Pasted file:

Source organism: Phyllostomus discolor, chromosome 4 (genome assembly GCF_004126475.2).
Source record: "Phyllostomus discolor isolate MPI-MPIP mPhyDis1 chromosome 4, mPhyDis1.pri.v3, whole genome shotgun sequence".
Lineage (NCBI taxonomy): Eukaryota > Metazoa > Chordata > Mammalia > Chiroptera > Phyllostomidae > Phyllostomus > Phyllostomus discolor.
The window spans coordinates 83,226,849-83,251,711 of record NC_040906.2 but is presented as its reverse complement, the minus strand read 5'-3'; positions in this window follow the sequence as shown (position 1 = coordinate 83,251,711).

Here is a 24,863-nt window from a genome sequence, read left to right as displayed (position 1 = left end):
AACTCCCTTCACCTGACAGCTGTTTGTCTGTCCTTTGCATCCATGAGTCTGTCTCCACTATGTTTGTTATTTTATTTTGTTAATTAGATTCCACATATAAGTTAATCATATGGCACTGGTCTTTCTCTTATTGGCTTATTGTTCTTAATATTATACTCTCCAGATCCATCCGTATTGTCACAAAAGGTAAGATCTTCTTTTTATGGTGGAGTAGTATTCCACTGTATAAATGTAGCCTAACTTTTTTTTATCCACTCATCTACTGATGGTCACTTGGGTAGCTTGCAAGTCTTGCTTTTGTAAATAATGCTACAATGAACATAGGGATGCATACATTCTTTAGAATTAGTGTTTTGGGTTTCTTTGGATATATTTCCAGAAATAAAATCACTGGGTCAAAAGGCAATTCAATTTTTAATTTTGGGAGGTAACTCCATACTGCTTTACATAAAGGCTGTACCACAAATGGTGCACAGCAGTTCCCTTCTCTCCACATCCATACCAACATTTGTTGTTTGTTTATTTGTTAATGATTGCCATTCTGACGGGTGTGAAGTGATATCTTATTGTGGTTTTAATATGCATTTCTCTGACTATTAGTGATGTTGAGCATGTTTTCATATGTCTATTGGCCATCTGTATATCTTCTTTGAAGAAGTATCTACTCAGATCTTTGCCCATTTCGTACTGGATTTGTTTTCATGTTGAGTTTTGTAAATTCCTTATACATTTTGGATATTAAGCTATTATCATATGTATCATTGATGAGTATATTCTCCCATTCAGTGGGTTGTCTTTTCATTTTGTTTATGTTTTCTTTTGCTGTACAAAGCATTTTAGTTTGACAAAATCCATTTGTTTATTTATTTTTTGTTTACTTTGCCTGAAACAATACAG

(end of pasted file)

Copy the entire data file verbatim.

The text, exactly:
Source organism: Phyllostomus discolor, chromosome 4 (genome assembly GCF_004126475.2).
Source record: "Phyllostomus discolor isolate MPI-MPIP mPhyDis1 chromosome 4, mPhyDis1.pri.v3, whole genome shotgun sequence".
Lineage (NCBI taxonomy): Eukaryota > Metazoa > Chordata > Mammalia > Chiroptera > Phyllostomidae > Phyllostomus > Phyllostomus discolor.
The window spans coordinates 83,226,849-83,251,711 of record NC_040906.2 but is presented as its reverse complement, the minus strand read 5'-3'; positions in this window follow the sequence as shown (position 1 = coordinate 83,251,711).

Here is a 24,863-nt window from a genome sequence, read left to right as displayed (position 1 = left end):
AACTCCCTTCACCTGACAGCTGTTTGTCTGTCCTTTGCATCCATGAGTCTGTCTCCACTATGTTTGTTATTTTATTTTGTTAATTAGATTCCACATATAAGTTAATCATATGGCACTGGTCTTTCTCTTATTGGCTTATTGTTCTTAATATTATACTCTCCAGATCCATCCGTATTGTCACAAAAGGTAAGATCTTCTTTTTATGGTGGAGTAGTATTCCACTGTATAAATGTAGCCTAACTTTTTTTTATCCACTCATCTACTGATGGTCACTTGGGTAGCTTGCAAGTCTTGCTTTTGTAAATAATGCTACAATGAACATAGGGATGCATACATTCTTTAGAATTAGTGTTTTGGGTTTCTTTGGATATATTTCCAGAAATAAAATCACTGGGTCAAAAGGCAATTCAATTTTTAATTTTGGGAGGTAACTCCATACTGCTTTACATAAAGGCTGTACCACAAATGGTGCACAGCAGTTCCCTTCTCTCCACATCCATACCAACATTTGTTGTTTGTTTATTTGTTAATGATTGCCATTCTGACGGGTGTGAAGTGATATCTTATTGTGGTTTTAATATGCATTTCTCTGACTATTAGTGATGTTGAGCATGTTTTCATATGTCTATTGGCCATCTGTATATCTTCTTTGAAGAAGTATCTACTCAGATCTTTGCCCATTTCGTACTGGATTTGTTTTCATGTTGAGTTTTGTAAATTCCTTATACATTTTGGATATTAAGCTATTATCATATGTATCATTGATGAGTATATTCTCCCATTCAGTGGGTTGTCTTTTCATTTTGTTTATGTTTTCTTTTGCTGTACAAAGCATTTTAGTTTGACAAAATCCATTTGTTTATTTATTTTTTGTTTACTTTGCCTGAAACAATACAG